More than 150 years ago, this forest along the marshes of the St. Johns River was cleared for farming, becoming the Padgett homestead on outskirts of busy Enterprise. It later operated as a cattle ranch for the Gray family, who built the dam and reservoir, the spring house and arched bridges. In 1994, the land became a 210-acre preserve protecting its namesake springs and archaeological sites. With its mix of gentle woodland paths and paved trails, playgrounds and picnic area, a paddling trail and a dog park, Gemini Springs Park is a popular local getaway for outdoor recreation just off Interstate 4
Length: 2.2 miles
Lat-Long: 28.864557, -81.309475
Fees / Permits: free
Bug factor: moderate to annoying
Restroom: flush toilets
Open sunrise to sunset. Canoe launch and canoe rentals available. No swimming in springs. Dogs are welcome; in fact, there is a dog park at one end of the park. Tent camping, a short walk from the parking area and restrooms, is available for a fee; call ahead to reserve. $10-20 night depending on time of year or special events on site. 386-736-5953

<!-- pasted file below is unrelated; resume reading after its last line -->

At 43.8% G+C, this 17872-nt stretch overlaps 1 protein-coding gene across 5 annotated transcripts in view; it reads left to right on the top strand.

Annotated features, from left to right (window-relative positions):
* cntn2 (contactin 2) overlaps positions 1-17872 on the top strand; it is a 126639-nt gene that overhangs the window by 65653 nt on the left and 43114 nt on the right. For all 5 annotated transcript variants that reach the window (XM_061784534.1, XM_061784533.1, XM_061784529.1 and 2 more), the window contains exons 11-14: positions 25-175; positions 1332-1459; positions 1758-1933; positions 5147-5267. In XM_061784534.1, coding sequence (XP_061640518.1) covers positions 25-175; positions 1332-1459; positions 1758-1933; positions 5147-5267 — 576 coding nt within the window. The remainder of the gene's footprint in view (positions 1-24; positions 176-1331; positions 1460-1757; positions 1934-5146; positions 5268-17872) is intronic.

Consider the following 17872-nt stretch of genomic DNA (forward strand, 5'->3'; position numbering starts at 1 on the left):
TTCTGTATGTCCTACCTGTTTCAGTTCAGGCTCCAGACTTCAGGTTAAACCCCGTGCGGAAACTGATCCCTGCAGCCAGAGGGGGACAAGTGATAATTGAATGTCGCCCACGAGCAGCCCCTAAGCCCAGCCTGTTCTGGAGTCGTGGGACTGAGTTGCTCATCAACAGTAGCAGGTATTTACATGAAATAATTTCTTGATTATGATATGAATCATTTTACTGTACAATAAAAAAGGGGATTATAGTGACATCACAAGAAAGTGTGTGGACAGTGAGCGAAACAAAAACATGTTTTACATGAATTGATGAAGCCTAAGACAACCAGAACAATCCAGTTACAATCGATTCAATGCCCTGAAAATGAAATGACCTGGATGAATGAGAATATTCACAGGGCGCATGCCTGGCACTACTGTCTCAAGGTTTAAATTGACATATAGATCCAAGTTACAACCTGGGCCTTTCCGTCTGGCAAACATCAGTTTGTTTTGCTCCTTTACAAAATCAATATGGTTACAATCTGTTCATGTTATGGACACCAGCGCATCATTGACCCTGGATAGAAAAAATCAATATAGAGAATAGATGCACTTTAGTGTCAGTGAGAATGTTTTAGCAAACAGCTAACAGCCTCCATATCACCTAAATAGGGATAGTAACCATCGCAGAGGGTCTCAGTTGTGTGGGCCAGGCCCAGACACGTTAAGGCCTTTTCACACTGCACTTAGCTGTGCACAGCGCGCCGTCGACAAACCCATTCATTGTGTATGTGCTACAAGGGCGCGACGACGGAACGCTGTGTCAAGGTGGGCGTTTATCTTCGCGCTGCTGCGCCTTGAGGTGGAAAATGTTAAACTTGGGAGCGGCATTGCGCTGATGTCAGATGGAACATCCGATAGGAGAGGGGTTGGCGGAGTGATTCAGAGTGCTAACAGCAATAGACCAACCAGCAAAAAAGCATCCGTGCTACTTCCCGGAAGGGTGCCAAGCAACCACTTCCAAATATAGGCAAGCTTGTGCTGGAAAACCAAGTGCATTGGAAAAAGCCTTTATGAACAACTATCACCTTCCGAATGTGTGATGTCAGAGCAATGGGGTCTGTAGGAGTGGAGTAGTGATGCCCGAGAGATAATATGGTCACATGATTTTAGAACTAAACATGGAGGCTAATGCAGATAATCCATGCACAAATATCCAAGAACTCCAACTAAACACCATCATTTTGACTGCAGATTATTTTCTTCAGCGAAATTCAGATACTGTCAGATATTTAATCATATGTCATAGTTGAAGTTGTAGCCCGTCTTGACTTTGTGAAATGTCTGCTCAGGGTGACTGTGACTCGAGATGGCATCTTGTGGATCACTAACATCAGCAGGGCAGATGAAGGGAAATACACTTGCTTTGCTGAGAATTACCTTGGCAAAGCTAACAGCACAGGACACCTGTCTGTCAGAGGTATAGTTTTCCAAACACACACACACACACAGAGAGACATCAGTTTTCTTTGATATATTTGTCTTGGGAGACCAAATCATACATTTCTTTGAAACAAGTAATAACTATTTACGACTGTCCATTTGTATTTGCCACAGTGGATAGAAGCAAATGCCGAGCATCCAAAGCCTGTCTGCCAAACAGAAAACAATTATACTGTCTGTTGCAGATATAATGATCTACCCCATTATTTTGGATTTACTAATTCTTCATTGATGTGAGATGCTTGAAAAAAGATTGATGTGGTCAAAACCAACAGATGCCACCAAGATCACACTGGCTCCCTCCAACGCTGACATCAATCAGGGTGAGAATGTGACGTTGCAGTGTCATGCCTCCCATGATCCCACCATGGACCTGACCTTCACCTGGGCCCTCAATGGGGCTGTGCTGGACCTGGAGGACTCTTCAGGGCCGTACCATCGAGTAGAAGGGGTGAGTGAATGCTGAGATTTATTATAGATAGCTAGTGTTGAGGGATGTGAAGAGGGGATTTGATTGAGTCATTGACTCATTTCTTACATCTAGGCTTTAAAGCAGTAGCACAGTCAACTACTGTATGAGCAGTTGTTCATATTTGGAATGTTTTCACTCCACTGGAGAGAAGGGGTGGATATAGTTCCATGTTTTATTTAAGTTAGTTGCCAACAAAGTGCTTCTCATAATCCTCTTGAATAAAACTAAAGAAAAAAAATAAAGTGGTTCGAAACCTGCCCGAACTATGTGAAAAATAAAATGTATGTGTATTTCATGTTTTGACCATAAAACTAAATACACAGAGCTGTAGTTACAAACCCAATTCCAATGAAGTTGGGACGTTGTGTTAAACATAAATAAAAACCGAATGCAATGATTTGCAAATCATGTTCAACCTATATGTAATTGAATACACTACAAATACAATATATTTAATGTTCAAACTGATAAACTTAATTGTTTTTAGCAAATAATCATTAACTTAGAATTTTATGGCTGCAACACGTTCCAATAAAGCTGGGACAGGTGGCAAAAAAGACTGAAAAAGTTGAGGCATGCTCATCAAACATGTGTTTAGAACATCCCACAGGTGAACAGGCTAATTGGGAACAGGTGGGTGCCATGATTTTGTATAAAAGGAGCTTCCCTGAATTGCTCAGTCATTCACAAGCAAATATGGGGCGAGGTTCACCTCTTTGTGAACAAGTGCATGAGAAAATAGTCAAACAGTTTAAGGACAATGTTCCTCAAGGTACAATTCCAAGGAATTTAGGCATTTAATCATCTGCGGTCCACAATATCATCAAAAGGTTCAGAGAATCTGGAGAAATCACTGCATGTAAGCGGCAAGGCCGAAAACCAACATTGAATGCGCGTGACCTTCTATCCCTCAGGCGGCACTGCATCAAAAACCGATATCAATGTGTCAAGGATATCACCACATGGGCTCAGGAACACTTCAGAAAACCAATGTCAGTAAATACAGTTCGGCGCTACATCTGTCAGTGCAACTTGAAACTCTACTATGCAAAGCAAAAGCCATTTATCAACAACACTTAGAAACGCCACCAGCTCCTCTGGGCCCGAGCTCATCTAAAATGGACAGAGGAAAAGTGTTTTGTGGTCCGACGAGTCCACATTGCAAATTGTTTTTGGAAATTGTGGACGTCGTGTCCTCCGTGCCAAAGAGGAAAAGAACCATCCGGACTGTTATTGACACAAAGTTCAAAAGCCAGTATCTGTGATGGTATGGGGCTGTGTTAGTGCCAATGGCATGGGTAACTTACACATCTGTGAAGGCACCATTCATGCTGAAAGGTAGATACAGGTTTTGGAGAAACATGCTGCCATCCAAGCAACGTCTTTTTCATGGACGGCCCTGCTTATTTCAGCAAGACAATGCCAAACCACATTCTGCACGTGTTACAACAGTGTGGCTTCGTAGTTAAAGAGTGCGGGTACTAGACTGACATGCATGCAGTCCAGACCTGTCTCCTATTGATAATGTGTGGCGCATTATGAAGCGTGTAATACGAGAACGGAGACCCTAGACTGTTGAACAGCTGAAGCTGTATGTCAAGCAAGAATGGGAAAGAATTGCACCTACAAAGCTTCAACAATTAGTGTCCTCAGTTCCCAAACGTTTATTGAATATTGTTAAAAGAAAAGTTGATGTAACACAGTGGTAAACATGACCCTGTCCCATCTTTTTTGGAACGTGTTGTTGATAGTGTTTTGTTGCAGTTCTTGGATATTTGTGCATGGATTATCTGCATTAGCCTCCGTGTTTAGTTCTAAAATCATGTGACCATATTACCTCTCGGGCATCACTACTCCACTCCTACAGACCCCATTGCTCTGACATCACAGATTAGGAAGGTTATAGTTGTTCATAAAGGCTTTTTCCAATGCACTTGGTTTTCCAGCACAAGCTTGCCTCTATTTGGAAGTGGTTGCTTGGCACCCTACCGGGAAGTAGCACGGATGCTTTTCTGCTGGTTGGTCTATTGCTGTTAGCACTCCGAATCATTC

Trails are shared with off-road bicycles. The Spring-to-Spring Trail, a paved bicycle path, connects this park with Green Spring Park in Enterprise. The park also connects to the Gemini Addition, which has its own winding trails branching off of a paved bicycle trail ending near the St. Johns River.
From Interstate 4 exit 108, go west on Dirksen Drive for 1.6 miles to the park entrance. Turn left and enter the park road. Where the park road splits, keep left and make the first right to head down to the canoe launch area.
Walk down the path from the parking area past the restrooms and turn left. Wander down to the boardwalk deck at the canoe rental area, as it offers a sweeping view of DeBary Bayou, part of the St. Johns River. Just past the canoe launch, the concrete path yields to a natural surface trail into an oak hammock, where Spanish moss thickly drapes the ancient live oaks. Near a bench, interpretive signs talk about the habitat and the trees you’ll see in this shady hammock.